Friday, May 1, 2015
GEORGE Koshy is not in it for the glamour or glory, but to make sure there is a better financial and structural standing in the Malaysia Hockey Confederation (MHC).
Koshy, who has hockey blood running in his veins, will be challenged by Datuk Nur Azmi Ahmad in the May 13 MHC elections for the deputy president's post.
He is taking the dive head on, even though he knows that the MHC coffers are empty, while their organisational structure is hap-hazard to the core.
And even though only Kuala Lumpur has nominated him, as opposed to Nur Azmi who has 10 nominations, Koshy said Friday that he will not back down even though he has until May 9 to do so.
"I am not going to withdraw my nomination, and I am going all the way to voting day even though there is an escape window before May 9," said Koshy Friday.
His confidence stems from the feed-back that he has received after nominations closed on April 28.
"Many state affiliates did not nominate me because they felt that I was not serious about running for the deputy president's post. But now that I have made contact with the affiliates, many have thrown their support behind me," said Koshy.
The former Kuala Lumpur HA president as well as Malaysian Hockey Federation treasurer (before it became the MHC) said he knows that the financial and structural standing of the MHC is porous, and wants to come in to make them stronger.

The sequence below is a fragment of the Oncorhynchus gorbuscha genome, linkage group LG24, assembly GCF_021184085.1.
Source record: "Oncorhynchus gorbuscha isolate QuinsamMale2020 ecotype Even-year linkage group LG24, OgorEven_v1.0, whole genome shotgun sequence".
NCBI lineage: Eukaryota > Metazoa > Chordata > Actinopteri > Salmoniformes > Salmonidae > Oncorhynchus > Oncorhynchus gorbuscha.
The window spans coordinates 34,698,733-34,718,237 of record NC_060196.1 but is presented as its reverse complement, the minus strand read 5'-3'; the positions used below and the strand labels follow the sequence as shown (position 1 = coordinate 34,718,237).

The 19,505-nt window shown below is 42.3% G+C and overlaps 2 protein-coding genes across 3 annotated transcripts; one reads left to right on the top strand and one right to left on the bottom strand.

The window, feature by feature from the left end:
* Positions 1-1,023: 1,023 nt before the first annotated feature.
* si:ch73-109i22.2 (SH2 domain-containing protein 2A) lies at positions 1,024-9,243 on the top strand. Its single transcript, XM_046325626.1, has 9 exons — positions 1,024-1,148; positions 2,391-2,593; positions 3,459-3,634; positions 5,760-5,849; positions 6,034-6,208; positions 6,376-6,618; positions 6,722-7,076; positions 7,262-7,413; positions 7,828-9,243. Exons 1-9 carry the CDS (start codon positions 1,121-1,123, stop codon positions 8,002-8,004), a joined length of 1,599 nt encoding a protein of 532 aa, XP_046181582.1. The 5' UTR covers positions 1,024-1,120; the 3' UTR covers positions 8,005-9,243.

"I will not gain anything from this position, as I already have everything I need in my life, and I am also not chasing for glory but to place the MHC in a better financial as well as structural position. I'm not going in blind-folded, but with many plans to help MHC.
And how is he going to bail out a bankrupt MHC?
"That will come with a strong CEO with a KPI to deliver the sponsorship side of matters. Hockey in Malaysia is a marketable sport, and I am sure with the right approach and planning, sponsors would not mind supporting our activities," said George.
In the women's deputy president's race, S. Shamala would be up against K. Maheswary. The vice-president positions, five for men and two for women, have seven and three candidates respectively but withdrawals before May 9 might see no contest but direct appointments in this section.
(Note: If the third lady gets higher votes than the fifth man, then three ladies and four men will make the veep).